Writing a long judgment condemning both President Zuma and the National Assembly in a moot case such as Nkandla portrays bias, writes Paul Ngobeni.
Before the Constitutional Court (Concourt) Nkandla judgment President Jacob Zuma shared with many legal scholars, judges, practising attorneys and civil society leaders the view that the public protector’s findings were not legally binding.
When the court finally spoke on Zuma, the same individuals became the new apostles of constitutionalism calling for Zuma’s head.
Zuma apologised unreservedly for his actions based on erroneous legal advice. In contrast, his learned critics have deceptively hidden their original erroneous position and have now taken to the airwaves to falsely claim vindication and to call for his removal.
They are aided and abetted in this endeavour by the church leaders! Zuma can be removed based on gut-level reaction and political machinations within his party but it is just plainly wrong to hijack a court judgment in that enterprise.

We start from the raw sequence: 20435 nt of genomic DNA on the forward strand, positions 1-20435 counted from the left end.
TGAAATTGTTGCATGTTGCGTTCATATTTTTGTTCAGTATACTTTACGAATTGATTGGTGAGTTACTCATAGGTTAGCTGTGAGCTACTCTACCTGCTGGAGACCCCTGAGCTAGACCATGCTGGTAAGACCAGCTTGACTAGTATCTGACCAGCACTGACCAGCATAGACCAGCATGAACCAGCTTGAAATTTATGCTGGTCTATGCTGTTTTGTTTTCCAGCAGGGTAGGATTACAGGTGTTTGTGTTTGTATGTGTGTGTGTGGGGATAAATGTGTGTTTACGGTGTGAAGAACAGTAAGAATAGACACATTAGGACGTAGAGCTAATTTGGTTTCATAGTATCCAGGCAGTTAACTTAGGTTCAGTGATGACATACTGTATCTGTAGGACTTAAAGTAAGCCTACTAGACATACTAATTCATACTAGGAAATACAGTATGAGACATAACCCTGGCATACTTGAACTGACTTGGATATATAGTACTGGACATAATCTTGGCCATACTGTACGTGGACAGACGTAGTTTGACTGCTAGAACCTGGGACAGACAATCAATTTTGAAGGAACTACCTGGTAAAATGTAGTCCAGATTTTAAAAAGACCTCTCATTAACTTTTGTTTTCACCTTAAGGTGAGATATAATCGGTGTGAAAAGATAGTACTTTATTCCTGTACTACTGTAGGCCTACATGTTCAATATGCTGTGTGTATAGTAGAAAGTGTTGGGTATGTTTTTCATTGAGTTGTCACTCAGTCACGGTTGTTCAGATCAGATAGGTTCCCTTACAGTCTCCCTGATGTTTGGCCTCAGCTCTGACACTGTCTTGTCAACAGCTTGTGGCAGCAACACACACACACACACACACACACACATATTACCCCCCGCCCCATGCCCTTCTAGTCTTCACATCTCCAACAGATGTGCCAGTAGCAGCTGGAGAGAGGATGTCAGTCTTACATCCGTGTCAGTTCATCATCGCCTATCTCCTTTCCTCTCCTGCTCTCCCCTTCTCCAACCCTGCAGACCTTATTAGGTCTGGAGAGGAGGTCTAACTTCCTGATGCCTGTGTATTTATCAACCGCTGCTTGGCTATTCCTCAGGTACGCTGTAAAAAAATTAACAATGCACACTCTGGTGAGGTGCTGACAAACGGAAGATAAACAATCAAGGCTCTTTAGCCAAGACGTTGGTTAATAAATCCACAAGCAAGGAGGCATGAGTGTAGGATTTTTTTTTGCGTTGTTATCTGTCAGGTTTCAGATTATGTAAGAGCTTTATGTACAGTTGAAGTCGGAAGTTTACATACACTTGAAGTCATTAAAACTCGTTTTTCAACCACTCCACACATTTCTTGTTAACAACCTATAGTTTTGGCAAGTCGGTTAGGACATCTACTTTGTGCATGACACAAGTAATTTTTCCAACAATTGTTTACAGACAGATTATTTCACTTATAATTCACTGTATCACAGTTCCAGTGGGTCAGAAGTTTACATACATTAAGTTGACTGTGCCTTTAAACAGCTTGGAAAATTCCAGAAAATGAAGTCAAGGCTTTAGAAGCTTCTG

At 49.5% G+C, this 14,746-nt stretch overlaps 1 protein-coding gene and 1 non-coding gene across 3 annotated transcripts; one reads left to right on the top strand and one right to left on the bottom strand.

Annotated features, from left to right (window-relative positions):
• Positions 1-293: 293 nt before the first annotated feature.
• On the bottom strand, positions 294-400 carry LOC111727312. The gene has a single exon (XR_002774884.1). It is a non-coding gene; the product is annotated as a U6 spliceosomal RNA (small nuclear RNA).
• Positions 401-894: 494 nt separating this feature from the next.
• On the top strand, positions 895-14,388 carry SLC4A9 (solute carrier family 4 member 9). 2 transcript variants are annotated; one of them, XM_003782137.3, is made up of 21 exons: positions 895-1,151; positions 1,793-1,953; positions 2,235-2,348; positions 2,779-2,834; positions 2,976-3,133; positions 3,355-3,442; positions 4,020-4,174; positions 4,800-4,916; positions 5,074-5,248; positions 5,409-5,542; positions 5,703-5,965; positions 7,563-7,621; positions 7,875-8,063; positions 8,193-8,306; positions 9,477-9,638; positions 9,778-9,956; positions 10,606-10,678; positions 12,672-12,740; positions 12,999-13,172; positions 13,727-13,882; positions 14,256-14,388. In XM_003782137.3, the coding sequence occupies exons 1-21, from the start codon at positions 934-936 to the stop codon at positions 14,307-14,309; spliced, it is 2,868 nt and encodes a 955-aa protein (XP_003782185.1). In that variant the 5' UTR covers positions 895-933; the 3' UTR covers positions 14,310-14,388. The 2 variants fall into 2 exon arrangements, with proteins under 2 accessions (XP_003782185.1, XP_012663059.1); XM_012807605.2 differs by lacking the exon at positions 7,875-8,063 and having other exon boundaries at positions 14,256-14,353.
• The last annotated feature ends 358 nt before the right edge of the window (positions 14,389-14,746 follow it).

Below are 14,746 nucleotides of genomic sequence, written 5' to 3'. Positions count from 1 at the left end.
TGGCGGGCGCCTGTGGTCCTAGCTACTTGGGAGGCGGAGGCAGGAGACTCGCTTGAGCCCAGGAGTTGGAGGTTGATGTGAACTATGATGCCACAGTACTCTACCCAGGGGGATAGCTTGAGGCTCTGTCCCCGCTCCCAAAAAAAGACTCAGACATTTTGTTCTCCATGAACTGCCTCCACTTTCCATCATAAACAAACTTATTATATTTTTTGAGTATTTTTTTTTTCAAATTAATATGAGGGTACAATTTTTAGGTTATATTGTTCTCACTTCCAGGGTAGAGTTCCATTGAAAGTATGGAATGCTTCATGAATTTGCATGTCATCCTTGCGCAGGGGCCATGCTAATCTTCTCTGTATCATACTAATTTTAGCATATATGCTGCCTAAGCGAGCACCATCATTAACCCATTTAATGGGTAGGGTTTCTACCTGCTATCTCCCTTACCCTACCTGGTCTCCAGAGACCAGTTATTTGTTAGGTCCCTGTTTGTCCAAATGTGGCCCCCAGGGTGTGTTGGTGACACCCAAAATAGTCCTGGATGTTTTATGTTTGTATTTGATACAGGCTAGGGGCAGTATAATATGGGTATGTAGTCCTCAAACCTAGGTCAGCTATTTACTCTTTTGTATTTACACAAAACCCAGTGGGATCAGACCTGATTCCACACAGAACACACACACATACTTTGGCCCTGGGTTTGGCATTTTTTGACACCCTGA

Let us set the record straight.
In February 2015, the Law Society of South Africa (LSSA), which represents all attorneys and speaks nationally on behalf of the attorneys’ profession, convened a colloquium specifically to debate whether the public protector’s findings were legally binding.
On the panel were Deputy Minister of Justice and Constitutional Development John Jeffrey, Public Protector Thuli Madonsela, retired Concourt justice Zac Yacoob, deputy head of the School of Law at the University of the Witwatersrand Professor Mtende Mhango and the executive secretary of the Council for the Advancement of the South African Constitution, Lawson Naidoo.
With the exception of Madonsela, all the speakers agreed that the remedial measures of the public protector were “not legally binding” on anyone.
Justice Yacoob, the newly converted Zuma nemesis, observed that nowhere in the world are the ombudsman’s powers binding.
The LSSA finalised its position paper on the powers and functions of the public protector’s findings in July 2015. It made pellucid its “official position” that it considered the findings of the public protector to be issues of fact (that is, whether or not there was maladministration) and that such are not binding.
It emphatically stated that “recommendations by the public protector are steps suggested to remedy the maladministration and can never be binding.”
The position of these legal scholars and jurists was consistent with those of Judge Scheepers who similarly ruled that the “findings of the public protector are not binding and enforceable”.